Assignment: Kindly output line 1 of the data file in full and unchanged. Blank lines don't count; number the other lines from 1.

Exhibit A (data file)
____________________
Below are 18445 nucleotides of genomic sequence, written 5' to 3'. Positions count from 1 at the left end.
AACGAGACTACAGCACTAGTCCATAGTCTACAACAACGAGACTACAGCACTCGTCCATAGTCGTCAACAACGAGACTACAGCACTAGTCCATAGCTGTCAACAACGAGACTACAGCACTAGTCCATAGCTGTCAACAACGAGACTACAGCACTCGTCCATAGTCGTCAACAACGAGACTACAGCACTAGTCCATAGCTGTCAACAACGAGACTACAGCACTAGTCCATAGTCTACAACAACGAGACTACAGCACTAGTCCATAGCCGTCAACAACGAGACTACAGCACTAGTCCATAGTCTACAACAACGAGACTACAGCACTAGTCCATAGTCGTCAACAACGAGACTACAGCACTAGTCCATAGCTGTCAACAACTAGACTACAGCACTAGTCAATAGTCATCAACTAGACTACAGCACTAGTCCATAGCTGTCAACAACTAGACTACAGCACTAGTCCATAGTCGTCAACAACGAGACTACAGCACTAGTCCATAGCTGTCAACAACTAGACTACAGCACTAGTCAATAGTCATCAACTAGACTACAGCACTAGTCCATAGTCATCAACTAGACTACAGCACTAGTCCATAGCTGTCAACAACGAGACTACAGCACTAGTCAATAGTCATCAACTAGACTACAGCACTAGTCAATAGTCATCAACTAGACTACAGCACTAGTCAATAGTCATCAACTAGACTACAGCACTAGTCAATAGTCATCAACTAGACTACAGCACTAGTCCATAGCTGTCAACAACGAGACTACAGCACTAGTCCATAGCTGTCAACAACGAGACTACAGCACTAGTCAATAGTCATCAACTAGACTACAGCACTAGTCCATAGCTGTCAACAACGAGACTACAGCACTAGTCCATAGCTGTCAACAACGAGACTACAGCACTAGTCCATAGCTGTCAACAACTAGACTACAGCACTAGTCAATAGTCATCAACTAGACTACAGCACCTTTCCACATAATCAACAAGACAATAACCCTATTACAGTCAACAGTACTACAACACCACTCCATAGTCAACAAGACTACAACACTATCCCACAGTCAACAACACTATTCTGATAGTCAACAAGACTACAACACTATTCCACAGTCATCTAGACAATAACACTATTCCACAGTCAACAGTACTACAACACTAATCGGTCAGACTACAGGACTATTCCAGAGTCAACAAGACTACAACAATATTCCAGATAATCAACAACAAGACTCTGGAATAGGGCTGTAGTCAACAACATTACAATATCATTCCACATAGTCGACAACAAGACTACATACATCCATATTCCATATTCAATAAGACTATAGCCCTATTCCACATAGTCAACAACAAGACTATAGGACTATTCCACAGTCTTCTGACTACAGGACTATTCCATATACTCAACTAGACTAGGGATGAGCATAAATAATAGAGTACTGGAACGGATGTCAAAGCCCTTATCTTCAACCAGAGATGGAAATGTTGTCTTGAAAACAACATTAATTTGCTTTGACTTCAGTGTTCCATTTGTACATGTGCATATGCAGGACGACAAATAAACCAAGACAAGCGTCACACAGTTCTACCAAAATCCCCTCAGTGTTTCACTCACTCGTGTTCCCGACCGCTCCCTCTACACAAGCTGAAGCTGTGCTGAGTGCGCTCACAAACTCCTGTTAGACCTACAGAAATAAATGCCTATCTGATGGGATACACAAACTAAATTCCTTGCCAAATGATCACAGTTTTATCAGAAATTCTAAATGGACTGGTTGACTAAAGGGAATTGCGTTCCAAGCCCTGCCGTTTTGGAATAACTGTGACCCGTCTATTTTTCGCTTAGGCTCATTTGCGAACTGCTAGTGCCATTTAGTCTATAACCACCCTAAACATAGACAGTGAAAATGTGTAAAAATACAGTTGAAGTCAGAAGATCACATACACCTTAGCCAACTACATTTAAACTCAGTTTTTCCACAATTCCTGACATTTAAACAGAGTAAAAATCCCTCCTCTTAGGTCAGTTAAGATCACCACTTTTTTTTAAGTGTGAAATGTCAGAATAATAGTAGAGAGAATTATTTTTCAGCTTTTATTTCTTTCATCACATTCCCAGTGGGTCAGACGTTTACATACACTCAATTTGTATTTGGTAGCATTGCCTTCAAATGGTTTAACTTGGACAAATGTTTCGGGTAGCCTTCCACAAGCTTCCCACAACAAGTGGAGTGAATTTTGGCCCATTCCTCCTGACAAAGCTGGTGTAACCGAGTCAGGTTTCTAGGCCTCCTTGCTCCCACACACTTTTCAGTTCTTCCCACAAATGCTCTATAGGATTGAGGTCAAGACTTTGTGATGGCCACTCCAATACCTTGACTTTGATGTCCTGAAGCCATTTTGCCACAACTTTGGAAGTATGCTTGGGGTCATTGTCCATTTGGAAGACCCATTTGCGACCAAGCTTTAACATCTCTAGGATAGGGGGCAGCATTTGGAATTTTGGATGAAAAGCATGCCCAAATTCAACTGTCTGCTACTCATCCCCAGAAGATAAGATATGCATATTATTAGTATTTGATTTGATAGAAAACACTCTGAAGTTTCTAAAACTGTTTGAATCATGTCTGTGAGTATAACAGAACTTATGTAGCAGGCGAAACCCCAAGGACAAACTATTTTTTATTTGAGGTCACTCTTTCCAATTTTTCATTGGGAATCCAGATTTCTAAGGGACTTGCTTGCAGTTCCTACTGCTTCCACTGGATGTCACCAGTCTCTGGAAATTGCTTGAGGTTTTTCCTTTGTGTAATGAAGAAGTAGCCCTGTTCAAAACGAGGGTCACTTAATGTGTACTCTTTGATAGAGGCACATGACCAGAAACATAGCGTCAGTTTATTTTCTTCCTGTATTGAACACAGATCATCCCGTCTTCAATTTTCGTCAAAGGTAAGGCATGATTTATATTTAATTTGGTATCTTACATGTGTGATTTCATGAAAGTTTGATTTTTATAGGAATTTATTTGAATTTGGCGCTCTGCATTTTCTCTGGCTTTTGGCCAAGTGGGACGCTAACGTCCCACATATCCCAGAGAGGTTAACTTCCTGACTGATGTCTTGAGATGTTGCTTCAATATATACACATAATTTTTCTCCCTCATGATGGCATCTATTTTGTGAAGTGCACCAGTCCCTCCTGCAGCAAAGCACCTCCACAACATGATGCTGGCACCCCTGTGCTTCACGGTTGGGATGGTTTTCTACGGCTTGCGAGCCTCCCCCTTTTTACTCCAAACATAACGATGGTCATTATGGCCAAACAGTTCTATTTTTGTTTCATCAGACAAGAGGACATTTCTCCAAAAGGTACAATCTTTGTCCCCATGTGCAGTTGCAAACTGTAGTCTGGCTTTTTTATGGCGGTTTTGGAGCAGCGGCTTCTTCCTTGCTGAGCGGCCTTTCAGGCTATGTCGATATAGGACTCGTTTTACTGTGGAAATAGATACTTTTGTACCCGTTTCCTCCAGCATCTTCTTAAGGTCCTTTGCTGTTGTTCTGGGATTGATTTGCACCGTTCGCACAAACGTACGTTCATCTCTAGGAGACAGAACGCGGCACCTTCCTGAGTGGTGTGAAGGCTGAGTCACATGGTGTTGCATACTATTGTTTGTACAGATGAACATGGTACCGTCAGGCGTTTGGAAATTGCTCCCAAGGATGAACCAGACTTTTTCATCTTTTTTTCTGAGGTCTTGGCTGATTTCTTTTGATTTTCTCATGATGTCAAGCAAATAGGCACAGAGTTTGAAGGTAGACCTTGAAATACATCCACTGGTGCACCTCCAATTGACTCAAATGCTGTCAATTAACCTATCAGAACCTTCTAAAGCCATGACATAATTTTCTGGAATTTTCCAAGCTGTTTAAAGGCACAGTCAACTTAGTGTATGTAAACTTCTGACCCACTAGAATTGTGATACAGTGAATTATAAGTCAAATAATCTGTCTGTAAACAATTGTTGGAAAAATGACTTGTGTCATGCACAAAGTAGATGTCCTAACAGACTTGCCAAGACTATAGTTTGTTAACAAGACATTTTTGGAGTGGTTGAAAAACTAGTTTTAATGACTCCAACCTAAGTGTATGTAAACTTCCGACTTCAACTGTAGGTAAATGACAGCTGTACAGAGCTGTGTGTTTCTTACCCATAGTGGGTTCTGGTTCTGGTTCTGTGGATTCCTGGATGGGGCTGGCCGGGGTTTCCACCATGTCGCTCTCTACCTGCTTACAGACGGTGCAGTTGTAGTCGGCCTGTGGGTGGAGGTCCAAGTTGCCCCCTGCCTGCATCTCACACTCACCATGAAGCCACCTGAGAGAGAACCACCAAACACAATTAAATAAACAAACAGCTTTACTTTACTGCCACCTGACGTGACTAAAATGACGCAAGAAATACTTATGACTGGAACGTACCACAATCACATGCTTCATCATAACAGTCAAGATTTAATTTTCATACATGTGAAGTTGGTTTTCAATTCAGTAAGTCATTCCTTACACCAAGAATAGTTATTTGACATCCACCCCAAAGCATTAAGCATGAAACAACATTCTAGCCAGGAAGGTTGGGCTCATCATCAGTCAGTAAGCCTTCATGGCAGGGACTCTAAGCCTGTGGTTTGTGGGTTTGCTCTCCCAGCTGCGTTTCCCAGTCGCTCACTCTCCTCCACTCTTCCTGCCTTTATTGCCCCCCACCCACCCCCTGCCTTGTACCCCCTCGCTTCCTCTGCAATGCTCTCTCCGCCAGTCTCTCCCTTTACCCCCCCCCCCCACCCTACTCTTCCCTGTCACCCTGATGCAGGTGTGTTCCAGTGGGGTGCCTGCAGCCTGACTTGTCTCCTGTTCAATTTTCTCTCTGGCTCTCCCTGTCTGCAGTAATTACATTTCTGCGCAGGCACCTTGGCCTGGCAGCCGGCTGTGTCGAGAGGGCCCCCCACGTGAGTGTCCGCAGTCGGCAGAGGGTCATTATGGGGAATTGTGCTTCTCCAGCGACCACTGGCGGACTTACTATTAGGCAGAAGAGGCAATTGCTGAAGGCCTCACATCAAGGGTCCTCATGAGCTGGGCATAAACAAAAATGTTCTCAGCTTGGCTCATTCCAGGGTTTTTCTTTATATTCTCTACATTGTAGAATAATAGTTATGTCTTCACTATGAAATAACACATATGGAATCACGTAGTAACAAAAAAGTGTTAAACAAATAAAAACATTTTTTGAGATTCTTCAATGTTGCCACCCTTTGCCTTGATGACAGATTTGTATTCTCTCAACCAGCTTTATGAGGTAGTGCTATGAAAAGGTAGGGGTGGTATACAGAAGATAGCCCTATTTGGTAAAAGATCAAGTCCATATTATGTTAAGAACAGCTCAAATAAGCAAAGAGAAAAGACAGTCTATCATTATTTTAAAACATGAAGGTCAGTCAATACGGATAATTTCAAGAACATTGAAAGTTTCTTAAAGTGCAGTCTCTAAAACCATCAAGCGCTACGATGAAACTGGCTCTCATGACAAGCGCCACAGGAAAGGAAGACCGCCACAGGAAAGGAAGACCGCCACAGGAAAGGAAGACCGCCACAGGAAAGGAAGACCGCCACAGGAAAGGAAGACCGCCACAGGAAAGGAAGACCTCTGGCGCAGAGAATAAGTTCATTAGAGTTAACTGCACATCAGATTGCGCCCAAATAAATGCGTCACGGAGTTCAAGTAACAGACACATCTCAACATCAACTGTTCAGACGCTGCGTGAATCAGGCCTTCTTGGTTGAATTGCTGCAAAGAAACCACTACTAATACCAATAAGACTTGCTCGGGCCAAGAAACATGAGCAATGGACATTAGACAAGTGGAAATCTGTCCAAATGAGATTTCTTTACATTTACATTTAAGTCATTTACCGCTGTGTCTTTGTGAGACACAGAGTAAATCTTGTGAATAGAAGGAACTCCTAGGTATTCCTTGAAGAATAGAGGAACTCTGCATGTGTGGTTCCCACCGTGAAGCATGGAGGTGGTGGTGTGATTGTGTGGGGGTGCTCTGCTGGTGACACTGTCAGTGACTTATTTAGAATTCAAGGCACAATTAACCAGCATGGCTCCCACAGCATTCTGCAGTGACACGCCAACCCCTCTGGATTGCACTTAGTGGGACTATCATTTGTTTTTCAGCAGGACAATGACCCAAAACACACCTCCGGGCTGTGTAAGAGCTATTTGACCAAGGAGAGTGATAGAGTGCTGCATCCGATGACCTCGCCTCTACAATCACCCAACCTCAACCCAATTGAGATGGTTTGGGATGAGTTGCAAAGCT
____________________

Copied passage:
Below are 18445 nucleotides of genomic sequence, written 5' to 3'. Positions count from 1 at the left end.